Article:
To: All Msg #152, Jul-14-93 10:42AM Subject: Re: Creationist fallacy (was Re: Yes-or-No: a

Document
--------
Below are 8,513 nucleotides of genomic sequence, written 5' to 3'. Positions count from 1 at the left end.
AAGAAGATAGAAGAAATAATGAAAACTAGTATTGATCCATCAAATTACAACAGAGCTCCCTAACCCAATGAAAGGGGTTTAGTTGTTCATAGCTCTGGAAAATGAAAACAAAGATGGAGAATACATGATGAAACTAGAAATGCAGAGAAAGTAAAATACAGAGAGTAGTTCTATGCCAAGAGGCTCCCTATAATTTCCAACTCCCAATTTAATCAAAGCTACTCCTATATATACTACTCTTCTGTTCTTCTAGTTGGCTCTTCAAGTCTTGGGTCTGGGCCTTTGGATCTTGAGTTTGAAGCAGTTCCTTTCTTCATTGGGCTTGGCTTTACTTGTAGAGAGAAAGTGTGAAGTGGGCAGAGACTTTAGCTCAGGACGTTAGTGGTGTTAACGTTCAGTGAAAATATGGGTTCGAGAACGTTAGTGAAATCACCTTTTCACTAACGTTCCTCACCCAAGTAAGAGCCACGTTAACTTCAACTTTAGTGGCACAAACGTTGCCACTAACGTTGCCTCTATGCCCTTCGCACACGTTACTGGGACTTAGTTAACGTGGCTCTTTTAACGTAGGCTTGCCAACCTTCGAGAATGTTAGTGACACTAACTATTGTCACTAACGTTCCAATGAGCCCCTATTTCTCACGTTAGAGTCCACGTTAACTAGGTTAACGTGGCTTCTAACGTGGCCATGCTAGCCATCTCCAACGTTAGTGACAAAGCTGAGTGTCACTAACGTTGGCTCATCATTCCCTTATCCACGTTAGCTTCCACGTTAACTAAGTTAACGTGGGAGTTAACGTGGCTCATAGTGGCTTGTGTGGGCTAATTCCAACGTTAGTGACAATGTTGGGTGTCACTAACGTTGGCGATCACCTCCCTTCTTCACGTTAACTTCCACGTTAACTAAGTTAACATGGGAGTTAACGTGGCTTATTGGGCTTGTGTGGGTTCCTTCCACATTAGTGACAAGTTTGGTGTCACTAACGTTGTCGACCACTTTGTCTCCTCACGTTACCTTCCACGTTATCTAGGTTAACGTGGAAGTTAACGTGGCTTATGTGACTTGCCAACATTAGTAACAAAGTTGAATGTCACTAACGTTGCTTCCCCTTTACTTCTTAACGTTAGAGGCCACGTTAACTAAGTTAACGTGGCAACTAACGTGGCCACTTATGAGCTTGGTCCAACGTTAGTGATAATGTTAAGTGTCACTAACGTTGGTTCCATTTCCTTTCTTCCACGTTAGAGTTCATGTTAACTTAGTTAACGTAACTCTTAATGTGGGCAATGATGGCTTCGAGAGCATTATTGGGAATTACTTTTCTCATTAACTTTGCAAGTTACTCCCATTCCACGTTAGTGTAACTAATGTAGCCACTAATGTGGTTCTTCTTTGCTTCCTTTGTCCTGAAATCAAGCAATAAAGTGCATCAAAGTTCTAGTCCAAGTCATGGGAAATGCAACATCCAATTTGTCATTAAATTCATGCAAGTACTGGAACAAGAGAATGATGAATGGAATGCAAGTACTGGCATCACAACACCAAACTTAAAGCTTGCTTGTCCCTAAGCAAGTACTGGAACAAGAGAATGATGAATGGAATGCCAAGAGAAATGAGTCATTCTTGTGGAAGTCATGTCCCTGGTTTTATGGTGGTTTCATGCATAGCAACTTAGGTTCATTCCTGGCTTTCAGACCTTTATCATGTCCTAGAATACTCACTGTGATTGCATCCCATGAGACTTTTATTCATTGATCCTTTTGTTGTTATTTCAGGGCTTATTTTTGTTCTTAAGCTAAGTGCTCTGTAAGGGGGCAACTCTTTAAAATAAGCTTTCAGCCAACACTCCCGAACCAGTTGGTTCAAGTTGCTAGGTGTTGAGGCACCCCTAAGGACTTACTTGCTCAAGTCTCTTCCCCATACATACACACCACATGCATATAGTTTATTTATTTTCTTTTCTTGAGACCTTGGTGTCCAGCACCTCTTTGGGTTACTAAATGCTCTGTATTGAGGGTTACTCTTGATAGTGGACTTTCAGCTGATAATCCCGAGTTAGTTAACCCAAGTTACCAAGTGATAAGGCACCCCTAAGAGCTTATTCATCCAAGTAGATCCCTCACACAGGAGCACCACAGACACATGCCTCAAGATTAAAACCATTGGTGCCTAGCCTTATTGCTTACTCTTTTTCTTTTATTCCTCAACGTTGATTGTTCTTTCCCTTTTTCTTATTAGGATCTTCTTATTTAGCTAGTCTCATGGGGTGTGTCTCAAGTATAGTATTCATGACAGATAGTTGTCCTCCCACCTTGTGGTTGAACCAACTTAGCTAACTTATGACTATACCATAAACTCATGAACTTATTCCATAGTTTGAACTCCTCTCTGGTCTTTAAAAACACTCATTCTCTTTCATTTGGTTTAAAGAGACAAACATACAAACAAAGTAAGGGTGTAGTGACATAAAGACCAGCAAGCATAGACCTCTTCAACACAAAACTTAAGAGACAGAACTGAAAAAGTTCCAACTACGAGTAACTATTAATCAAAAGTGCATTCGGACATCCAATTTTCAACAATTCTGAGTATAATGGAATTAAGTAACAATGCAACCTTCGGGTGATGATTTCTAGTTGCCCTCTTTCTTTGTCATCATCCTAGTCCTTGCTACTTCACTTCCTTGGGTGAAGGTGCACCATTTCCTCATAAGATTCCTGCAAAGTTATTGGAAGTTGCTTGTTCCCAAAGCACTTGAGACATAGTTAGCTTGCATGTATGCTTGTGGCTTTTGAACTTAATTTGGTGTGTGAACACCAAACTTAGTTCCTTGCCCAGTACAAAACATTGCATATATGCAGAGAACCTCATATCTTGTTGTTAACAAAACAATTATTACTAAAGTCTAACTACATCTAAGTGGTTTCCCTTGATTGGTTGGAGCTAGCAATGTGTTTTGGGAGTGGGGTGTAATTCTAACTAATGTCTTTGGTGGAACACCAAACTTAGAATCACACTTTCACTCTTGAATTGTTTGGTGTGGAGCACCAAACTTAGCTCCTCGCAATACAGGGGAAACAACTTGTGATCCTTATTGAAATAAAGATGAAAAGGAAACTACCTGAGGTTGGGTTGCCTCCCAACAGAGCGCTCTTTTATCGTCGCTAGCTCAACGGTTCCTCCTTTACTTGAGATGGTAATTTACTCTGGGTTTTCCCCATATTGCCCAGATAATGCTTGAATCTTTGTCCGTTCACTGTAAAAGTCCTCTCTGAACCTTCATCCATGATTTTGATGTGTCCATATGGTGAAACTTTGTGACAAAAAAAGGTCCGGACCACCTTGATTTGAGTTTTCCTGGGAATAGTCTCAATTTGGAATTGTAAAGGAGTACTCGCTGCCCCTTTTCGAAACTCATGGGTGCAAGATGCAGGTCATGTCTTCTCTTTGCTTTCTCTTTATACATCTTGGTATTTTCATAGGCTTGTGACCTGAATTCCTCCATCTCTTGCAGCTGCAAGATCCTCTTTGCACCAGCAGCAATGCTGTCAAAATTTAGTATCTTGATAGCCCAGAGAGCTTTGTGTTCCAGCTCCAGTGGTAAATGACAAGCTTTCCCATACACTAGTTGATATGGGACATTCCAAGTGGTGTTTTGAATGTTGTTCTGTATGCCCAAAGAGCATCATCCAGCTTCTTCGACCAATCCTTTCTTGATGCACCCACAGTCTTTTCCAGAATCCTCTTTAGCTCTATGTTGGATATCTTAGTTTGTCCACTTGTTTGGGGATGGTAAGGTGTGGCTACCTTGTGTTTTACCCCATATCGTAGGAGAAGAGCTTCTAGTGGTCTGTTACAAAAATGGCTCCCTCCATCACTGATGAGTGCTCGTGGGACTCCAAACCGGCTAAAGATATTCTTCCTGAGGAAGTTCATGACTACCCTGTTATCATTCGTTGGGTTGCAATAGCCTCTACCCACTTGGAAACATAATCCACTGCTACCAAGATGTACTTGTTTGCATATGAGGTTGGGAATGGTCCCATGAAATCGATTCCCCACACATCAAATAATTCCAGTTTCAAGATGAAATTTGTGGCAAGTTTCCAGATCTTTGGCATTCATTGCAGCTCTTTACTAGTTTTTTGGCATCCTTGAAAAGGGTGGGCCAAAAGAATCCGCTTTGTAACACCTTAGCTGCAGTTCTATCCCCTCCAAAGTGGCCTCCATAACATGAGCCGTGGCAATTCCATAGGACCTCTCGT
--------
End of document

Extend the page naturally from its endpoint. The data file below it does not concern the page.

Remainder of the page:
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From: Matt McIrvin To: All Msg #152, Jul-14-93 10:42AM Subject: Re: Creationist fallacy (was Re: Yes-or-No: another try) From: (Matt McIrvin) Message-ID: Newsgroups: (James G. Acker) writes: > I'd be interested in reading excerpts from this article if you >can post them. The article in question is "More scientists look to divine" by Anthony Flint, Boston _Globe_, 12 July 1993. It's actually a slightly balanced article, including, near the end, a number of quotes from scientists hesitant to endorse the supposed trend toward theology in science-- like most of those quoted, they were a cosmologist, and astronomer, and a physicist (Alan Guth, Margaret Geller, and Steven Weinberg). Only one identified biologist was quoted in the whole article. There's a lot about Smoot's famous remarks about COBE that's probably not of interest to the readership here; I'll quote some of the rest... [My comments are in square brackets.] ************************************************************* More Scientists Look to Divine Theology regaining new status in efforts to explain new data By Anthony Flint, Globe staff Later this month, equal numbers of scientists and theologians will gather on a breezy island off Portsmouth, N.H., for a seven-day conference. The subject: the increasingly frequent intersection of science and religion. Professors at Harvard and Gordon College, meanwhile, are working on a new documentary series for public television on the origin of the universe, which they describe as an answer to Carl Sagan's "Cosmos" with a slightly theistic spin. A Nobel laureate, noting how close subatomic physicists are to isolating the source of all matter, writes of finding the "God particle." [This is a garbled reference to the Higgs particle; Leon Lederman has written a book about it bafflingly entitled _The God Particle_, a title which enraged some people over on sci.physics.] Some evolutionary biologists conclude that the development of complex, conscious life was all but inevitable-- and, perhaps, the result of a grand design. [...Much text deleted, about cosmic background and the origin of the universe, slightly hyperbolic IMHO...Quotes from astronomer Owen Gingerich and physicist Joel Primack about the possibility of a role for interpretation and for theological issues...] A majority of scientists, however, scoff at the drift toward religious ponderings and scold colleagues who engage in it for wandering off the practical-thinking reservation. Almost everyone concedes that some scientists have thrown around religious metaphors and the term "God" as a way to draw publicity to their research or to sell books. The popular media are as coconspirators, all too willing to identify a brain-teasing trend. Some theologians are eager to promote a religious component for science. The most cynical observers say that certain church leaders are touting the interface of science and religion to reverse dwindling membership-- whether they be creationists or New Age reverends hawking holistic salvation. But for whatever reason, if the mantra for the '60s was God is Dead, in some ways in the '90s, God has never been so much alive. "There are more conferences going on this summer than there have been in 20 years," said Rev. Philip Hefner, director of the Chicago Center for Religion and Science at the Lutheran School of Theology and an organizer of the meeting of theologians and scientists on Star Island off New Hampshire later this month. "Is it now respectable for a scientist to admit he or she is interested in these questions? Yes," Hefner said. Although there is by no means consensus in the scientific community, he said, "it is for real. There are scientists who take this seriously, and they're not dummies." [...More about the cosmic background fluctuations deleted...Mention of George Smoot's famous comment about the face of God, and his subsequent embarrassment...Now, here's the part you've been waiting for...] Advances not only in cosmology but in other fields have contributed to the interest, scientists say. Some evolutionary biologists, for example, have been grappling with the question of how the molecules that led to intelligent, self-aware living things first formed-- and a consensus is growing that it wasn't entirely random. "Discoveries in biology in the last 20 years present a whole new world view, a whole new stage on which to think about origin and creation," said Ursula Goodenough, a geneticist at Washington University in St. Louis. Goodenough, president of the 40-year-old Institute on Religion in an Age of Science, said scientists should not be reluctant to consider the divine in studying the evolution of complex life. She likens overcoming this reticence as "bringing people out of the closet." Some mainstream scientists fervently disagree, saying that science and religion should remain strictly separate fields of inquiry[...] [Rest of article deleted] **************************************************** That's all the article has to say about biology; there are no opposing viewpoints presented from biologists about abiogenesis. The rest consists of statements about the lack of scientific connection to religion from Guth, Geller, and Weinberg, then a comment by Tufts physicist Robert Chaisson about how the whole business may make scientists less arrogant. Steven Weinberg's quote is particularly noteworthy: "I've been very careful to avoid any implication we're going to find out something about God thorugh scientific research... As far as we can tell, discovering the laws of nature at the deepest level... gives us no hint of anything like a personal God who's concerned with human beings." All in all, though it's written in newspaperese and has a dearth of opposing viewpoints on biological subjects (it's mostly concerned with cosmology), it's a less hysterical effort than could have been expected. However, in an inset box there's some less temperate text [my comments in brackets; the rest is from the page]: ****************************************************** Pushing the envelope Three fields where science is brushing up against the divine COSMOLOGY [Picture of spiral galaxy-like object emitting strange cartoon lines, like Nancy astonished at some gaffe of Sluggo's] The discovery of "wrinkles" in radiation last spring all but proved the Big Bang theory, giving scientists hard evidence of the expanding universe shortly after its initial explosion and whisking them closer to creation. But if everything started as a tiny hot ball, where did the ball come from? EVOLUTIONARY BIOLOGY [Silhouettes of-- you guessed it-- dinosaurs] Increasing evidence of a hyper-drive natural selection process, and new theories on the genetic development of such traits as flexibility, altruism and self-awareness, have led some to conclude that the evolution of complex systems was all but inevitable-- perhaps even pre-designed. PARTICLE PHYSICS [Picture of five spherical objects with arrows attached to them pointing in different directions, like a textbook illustration of the kinetic theory of gases] Scientists searching for the Higgs boson-- the ultimate form of matter, dubbed the "God particle" by one physicist-- may be on the verge of discovering fundamental new laws of nature. But will a "final theory" reduce all phenomena to explainable parts-- or suggest a mystical new whole? ******************************************************* That's it. I find it bizarre that people are calling the Higgs boson "the ultimate form of matter," but that's another story... -- Matt 01234567 <-- Indent-o-Meter (mod 8) McIrvin ^ The Hula Hoop of the 1990s!